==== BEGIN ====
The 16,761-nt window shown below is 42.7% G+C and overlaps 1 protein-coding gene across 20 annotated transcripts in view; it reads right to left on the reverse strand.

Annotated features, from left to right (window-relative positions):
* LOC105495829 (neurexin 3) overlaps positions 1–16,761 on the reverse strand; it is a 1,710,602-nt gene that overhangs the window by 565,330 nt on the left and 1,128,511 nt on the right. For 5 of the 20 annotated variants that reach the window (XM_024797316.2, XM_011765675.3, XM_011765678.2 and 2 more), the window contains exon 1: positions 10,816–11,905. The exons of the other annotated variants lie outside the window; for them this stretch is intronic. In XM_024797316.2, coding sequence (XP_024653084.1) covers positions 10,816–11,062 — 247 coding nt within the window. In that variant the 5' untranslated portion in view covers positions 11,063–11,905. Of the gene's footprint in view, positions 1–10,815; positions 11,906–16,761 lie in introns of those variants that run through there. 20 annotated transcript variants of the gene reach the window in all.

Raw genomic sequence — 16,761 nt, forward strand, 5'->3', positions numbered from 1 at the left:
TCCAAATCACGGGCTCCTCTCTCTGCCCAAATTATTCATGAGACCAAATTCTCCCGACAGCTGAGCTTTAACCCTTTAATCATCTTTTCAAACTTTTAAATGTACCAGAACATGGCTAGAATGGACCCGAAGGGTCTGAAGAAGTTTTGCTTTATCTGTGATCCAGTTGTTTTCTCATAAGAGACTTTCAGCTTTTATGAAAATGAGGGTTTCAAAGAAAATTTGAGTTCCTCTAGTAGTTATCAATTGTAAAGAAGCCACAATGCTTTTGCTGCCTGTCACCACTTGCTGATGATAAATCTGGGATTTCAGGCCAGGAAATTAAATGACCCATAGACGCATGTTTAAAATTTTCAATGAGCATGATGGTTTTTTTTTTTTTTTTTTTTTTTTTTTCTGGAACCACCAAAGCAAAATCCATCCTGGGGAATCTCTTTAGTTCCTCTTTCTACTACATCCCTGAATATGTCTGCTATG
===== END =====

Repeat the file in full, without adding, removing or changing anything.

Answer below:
The 16,761-nt window shown below is 42.7% G+C and overlaps 1 protein-coding gene across 20 annotated transcripts in view; it reads right to left on the reverse strand.

Annotated features, from left to right (window-relative positions):
* LOC105495829 (neurexin 3) overlaps positions 1–16,761 on the reverse strand; it is a 1,710,602-nt gene that overhangs the window by 565,330 nt on the left and 1,128,511 nt on the right. For 5 of the 20 annotated variants that reach the window (XM_024797316.2, XM_011765675.3, XM_011765678.2 and 2 more), the window contains exon 1: positions 10,816–11,905. The exons of the other annotated variants lie outside the window; for them this stretch is intronic. In XM_024797316.2, coding sequence (XP_024653084.1) covers positions 10,816–11,062 — 247 coding nt within the window. In that variant the 5' untranslated portion in view covers positions 11,063–11,905. Of the gene's footprint in view, positions 1–10,815; positions 11,906–16,761 lie in introns of those variants that run through there. 20 annotated transcript variants of the gene reach the window in all.

Raw genomic sequence — 16,761 nt, forward strand, 5'->3', positions numbered from 1 at the left:
TCCAAATCACGGGCTCCTCTCTCTGCCCAAATTATTCATGAGACCAAATTCTCCCGACAGCTGAGCTTTAACCCTTTAATCATCTTTTCAAACTTTTAAATGTACCAGAACATGGCTAGAATGGACCCGAAGGGTCTGAAGAAGTTTTGCTTTATCTGTGATCCAGTTGTTTTCTCATAAGAGACTTTCAGCTTTTATGAAAATGAGGGTTTCAAAGAAAATTTGAGTTCCTCTAGTAGTTATCAATTGTAAAGAAGCCACAATGCTTTTGCTGCCTGTCACCACTTGCTGATGATAAATCTGGGATTTCAGGCCAGGAAATTAAATGACCCATAGACGCATGTTTAAAATTTTCAATGAGCATGATGGTTTTTTTTTTTTTTTTTTTTTTTTTTTCTGGAACCACCAAAGCAAAATCCATCCTGGGGAATCTCTTTAGTTCCTCTTTCTACTACATCCCTGAATATGTCTGCTATG